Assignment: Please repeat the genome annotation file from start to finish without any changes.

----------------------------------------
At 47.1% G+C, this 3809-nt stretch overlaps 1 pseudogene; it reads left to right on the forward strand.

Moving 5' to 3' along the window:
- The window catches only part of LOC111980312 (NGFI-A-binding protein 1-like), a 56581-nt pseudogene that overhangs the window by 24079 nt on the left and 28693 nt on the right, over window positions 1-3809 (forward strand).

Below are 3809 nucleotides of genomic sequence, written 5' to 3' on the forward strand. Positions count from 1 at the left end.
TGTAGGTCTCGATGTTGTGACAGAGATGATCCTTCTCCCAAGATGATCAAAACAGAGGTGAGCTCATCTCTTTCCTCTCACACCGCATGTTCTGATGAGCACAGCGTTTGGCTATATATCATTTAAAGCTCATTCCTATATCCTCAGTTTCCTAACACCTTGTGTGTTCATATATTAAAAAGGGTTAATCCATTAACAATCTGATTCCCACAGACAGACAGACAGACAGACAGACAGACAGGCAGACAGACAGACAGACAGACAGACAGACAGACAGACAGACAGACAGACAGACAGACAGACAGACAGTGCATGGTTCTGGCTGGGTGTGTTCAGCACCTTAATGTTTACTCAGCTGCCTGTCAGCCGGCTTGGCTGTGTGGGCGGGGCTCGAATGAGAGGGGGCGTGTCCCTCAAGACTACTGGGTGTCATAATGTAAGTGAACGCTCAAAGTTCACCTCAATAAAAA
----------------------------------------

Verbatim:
At 47.1% G+C, this 3809-nt stretch overlaps 1 pseudogene; it reads left to right on the forward strand.

Moving 5' to 3' along the window:
- The window catches only part of LOC111980312 (NGFI-A-binding protein 1-like), a 56581-nt pseudogene that overhangs the window by 24079 nt on the left and 28693 nt on the right, over window positions 1-3809 (forward strand).

Below are 3809 nucleotides of genomic sequence, written 5' to 3' on the forward strand. Positions count from 1 at the left end.
TGTAGGTCTCGATGTTGTGACAGAGATGATCCTTCTCCCAAGATGATCAAAACAGAGGTGAGCTCATCTCTTTCCTCTCACACCGCATGTTCTGATGAGCACAGCGTTTGGCTATATATCATTTAAAGCTCATTCCTATATCCTCAGTTTCCTAACACCTTGTGTGTTCATATATTAAAAAGGGTTAATCCATTAACAATCTGATTCCCACAGACAGACAGACAGACAGACAGACAGACAGGCAGACAGACAGACAGACAGACAGACAGACAGACAGACAGACAGACAGACAGACAGACAGACAGACAGTGCATGGTTCTGGCTGGGTGTGTTCAGCACCTTAATGTTTACTCAGCTGCCTGTCAGCCGGCTTGGCTGTGTGGGCGGGGCTCGAATGAGAGGGGGCGTGTCCCTCAAGACTACTGGGTGTCATAATGTAAGTGAACGCTCAAAGTTCACCTCAATAAAAA